Hours of Cecilia Gonzaga, Rome use, in Latin. Italy, probably Milan, ca. 1470. MS M. 454, fols. 189v-190r. Purchased by Pierpont Morgan, 1911.

Gospel Book, in Latin. England, Canterbury, Christ Church, early eleventh century. MS M. 869, fols. 17v-18r. Purchased with the assistance of the Fellows and the special assistance of William S. Glazier, 1954.

Hugo von Trimberg (1230/35-after 1313). Der Renner (The Runner), in German. Austria, probably the Tyrol, 1460s. MS M. 763, fols. 177v-178r. Purchased in 1930.

Le livre des merveilles du monde, in French. France, probably Angers, ca. 1460, by an artist associated with the Master of Juvenel des Ursins. MS M. 461, fols. 77v-78. Purchased by Pierpont Morgan, 1911.

Music Manuscripts from the Morgan

Gian Carlo Menotti (1911-2007). Amahl and the Night Visitors, 1951. Mary Flagler Cary Music Collection, 1977.

Wolfgang Amadeus Mozart (1756-1791). Symphony No. 29 in A Major, K. 201, 1774. Robert Owen Lehman Collection, on deposit.

Carl Maria von Weber (1786-1826). Aufforderung zum Tanz, 1819. Mary Flagler Cary Music Collection, 1973.

Fanny Mendelssohn Hensel (1805-1847). Selmar und Selma, 1830s-40s. Mary Flagler Cary Music Collection, 2012.

Johannes Brahms (1833-1897). “Wahrend des Regens,” 1871. Mary Flagler Cary Music Collection, 2005.

Francis Poulenc (1899-1963). Chansons villageoises, 1942. Mary Flagler Cary Music Collection, 1980.

Printed Books from the Morgan

Samuel Johnson (1709-1784). Manuscript of Pope from The Lives of the English Poets, dated [1780-81]. Purchased by Pierpont Morgan, 1897.

Jacques Besson (d. 1573). Instrumentorum et machinarum liber primus. [Orléans: s.n., 1572]. Gift of Paul Mellon, 1979.

Apocalypsis Sancti Johannis. Germany, ca. 1465. Purchased by Pierpont Morgan, 1906.

Daniel Defoe (1661?-1731). The Life and Strange Surprizing Adventures of Robinson Crusoe, of York, Mariner. London: W. Taylor, 1719. Purchased with the Irwin Collection, 1900.

Charles de Bovelles (1479-1567). Liber de intellectu. Paris: Henri Estienne and Jean Petit, 1510. Bequest of E. Clark Stillman, 1995.

Charles Baudelaire (1821-1867). Les fleurs du mal. Etched portrait by Édouard Manet (1832-1883). Paris: Poulet-Malassis et De Broise, 1857. Gift of the trustees of the Dannie and Hettie Heineman Collection, 1977.

Charlotte Brontë. (1816-1855). Jane Eyre. Lithographs by Barnett Freedman (1901-1958). New York: Heritage Press, 1942. Bequest of Gordon N. Ray, 1987.

The programs of the Morgan Library & Museum are made possible with public funds from the New York City Department of Cultural Affairs in partnership with the City Council, and by the New York State Council on the Arts with the support of Governor Andrew Cuomo and the New York State Legislature.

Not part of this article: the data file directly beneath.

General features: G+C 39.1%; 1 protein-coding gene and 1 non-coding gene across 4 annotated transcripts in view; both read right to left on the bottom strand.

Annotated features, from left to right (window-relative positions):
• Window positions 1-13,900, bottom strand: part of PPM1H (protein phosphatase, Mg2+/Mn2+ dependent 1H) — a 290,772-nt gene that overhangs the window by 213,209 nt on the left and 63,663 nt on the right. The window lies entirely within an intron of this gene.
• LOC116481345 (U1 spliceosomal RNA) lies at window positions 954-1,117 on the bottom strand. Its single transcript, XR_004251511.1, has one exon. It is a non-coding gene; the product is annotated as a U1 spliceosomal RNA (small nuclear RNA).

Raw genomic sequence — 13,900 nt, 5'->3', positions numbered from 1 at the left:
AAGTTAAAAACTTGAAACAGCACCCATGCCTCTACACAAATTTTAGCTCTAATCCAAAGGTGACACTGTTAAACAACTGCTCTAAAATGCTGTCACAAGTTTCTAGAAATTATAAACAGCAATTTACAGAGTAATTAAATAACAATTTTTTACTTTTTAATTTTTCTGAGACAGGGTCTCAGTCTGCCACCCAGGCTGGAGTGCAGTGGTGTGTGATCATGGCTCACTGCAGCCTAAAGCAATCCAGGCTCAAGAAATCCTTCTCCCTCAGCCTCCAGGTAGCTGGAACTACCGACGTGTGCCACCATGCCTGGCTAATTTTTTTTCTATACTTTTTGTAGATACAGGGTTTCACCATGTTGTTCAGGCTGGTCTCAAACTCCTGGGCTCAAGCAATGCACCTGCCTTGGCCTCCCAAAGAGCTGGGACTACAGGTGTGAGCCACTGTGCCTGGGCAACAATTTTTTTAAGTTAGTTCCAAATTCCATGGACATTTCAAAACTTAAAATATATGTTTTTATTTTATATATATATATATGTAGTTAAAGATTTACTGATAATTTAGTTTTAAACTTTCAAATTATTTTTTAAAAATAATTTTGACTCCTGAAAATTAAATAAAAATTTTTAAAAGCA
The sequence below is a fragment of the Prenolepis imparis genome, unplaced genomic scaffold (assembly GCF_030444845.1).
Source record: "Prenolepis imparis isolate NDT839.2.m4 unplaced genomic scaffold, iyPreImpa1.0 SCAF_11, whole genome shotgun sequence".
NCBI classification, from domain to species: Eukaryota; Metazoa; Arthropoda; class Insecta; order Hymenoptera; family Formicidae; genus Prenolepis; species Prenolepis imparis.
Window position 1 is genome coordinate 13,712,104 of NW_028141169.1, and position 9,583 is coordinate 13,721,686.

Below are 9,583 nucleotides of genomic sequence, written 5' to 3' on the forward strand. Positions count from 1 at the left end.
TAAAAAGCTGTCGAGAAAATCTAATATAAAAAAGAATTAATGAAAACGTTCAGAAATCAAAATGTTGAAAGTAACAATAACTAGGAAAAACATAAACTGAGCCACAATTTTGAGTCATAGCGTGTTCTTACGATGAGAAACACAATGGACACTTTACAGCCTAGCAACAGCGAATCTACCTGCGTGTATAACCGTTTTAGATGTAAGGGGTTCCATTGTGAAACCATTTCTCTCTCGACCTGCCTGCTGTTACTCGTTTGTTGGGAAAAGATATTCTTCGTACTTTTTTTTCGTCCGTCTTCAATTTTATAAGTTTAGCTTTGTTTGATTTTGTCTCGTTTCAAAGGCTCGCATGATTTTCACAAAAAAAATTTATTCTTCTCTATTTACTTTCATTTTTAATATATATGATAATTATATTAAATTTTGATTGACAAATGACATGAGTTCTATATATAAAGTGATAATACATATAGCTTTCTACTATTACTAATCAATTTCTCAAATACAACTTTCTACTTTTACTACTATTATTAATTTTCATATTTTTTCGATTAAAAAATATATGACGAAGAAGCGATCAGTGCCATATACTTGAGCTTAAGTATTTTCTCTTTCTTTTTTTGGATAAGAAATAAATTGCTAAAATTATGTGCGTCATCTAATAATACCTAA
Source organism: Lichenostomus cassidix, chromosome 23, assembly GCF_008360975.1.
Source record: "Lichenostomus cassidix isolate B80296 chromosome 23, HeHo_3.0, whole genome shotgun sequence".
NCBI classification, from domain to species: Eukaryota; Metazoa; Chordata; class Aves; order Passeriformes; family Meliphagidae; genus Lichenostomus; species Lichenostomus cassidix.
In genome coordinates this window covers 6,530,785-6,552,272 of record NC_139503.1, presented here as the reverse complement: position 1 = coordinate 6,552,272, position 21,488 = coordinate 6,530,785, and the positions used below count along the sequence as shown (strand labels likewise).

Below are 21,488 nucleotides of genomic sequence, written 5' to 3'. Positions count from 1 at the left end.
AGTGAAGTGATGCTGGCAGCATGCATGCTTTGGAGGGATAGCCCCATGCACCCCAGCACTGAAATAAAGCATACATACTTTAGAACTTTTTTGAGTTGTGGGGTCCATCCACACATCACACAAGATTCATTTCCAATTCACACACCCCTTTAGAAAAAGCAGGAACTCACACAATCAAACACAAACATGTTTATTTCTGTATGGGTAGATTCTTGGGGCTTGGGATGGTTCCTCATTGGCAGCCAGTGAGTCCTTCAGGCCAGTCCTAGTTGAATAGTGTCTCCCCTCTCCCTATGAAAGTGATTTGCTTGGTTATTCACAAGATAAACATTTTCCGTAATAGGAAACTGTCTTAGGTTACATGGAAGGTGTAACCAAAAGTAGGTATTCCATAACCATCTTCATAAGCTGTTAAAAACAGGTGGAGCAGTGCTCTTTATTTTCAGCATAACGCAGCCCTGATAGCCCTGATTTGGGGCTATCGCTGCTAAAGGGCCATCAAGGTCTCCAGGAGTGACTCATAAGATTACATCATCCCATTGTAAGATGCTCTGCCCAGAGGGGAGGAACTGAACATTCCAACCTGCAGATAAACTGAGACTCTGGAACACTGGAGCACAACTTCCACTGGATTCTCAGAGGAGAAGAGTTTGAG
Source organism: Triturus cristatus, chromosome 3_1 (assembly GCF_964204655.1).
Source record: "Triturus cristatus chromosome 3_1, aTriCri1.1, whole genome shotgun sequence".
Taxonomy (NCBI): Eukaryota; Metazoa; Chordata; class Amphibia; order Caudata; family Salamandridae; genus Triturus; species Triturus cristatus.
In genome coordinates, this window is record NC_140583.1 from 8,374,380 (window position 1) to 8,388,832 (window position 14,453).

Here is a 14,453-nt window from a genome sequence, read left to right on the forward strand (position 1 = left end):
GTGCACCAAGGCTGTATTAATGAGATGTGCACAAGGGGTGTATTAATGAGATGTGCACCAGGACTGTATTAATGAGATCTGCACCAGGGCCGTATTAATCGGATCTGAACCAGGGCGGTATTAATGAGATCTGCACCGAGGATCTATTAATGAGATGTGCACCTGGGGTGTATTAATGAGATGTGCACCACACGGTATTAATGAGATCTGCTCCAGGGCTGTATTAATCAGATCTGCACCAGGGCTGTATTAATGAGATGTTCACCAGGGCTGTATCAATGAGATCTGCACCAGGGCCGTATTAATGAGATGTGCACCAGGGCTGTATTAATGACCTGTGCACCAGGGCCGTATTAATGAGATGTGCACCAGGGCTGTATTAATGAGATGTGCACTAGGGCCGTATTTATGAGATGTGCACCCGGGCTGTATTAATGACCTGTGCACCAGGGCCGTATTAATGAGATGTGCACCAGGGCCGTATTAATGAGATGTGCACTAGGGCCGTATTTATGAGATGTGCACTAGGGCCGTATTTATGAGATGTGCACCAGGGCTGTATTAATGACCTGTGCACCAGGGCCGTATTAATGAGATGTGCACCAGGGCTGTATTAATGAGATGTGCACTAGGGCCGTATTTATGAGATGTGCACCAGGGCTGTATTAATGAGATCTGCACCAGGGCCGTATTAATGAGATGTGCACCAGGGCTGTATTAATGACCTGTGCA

The Morgan Library & Museum

The Morgan Library & Museum began as the private library of financier Pierpont Morgan, one of the preeminent collectors and cultural benefactors in the United States. Today, more than a century after its founding in 1906, the Morgan serves as a museum, independent research library, music venue, architectural landmark, and historic site. In October 2010, the Morgan completed the first-ever restoration of its original McKim building, Pierpont Morgan’s private library, and the core of the institution. In tandem with the 2006 expansion project by architect Renzo Piano, the Morgan now provides visitors unprecedented access to its world-renowned collections of drawings, literary and historical manuscripts, musical scores, medieval and Renaissance manuscripts, printed books, photography, and ancient Near Eastern seals and tablets.

General Information

The Morgan Library & Museum

225 Madison Avenue, at 36th Street, New York, NY 10016-3405

212.685.0008

www.themorgan.org

Just a short walk from Grand Central and Penn Station

Hours

Tuesday-Thursday, 10:30 a.m. to 5 p.m.; extended Friday hours, 10:30 a.m. to 9 p.m.; Saturday, 10 a.m. to 6 p.m.; Sunday, 11 a.m. to 6 p.m.; closed Mondays, Thanksgiving Day, Christmas Day, and New Year’s Day. The Morgan closes at 4 p.m. on Christmas Eve and New Year’s Eve. 

Admission

$18 for adults; $12 for students, seniors (65 and over), and children (under 16); free to Members and children 12 and under accompanied by an adult. Admission is free on Fridays from 7 to 9 p.m. Admission is not required to visit the Morgan Shop, Café, or Dining Room.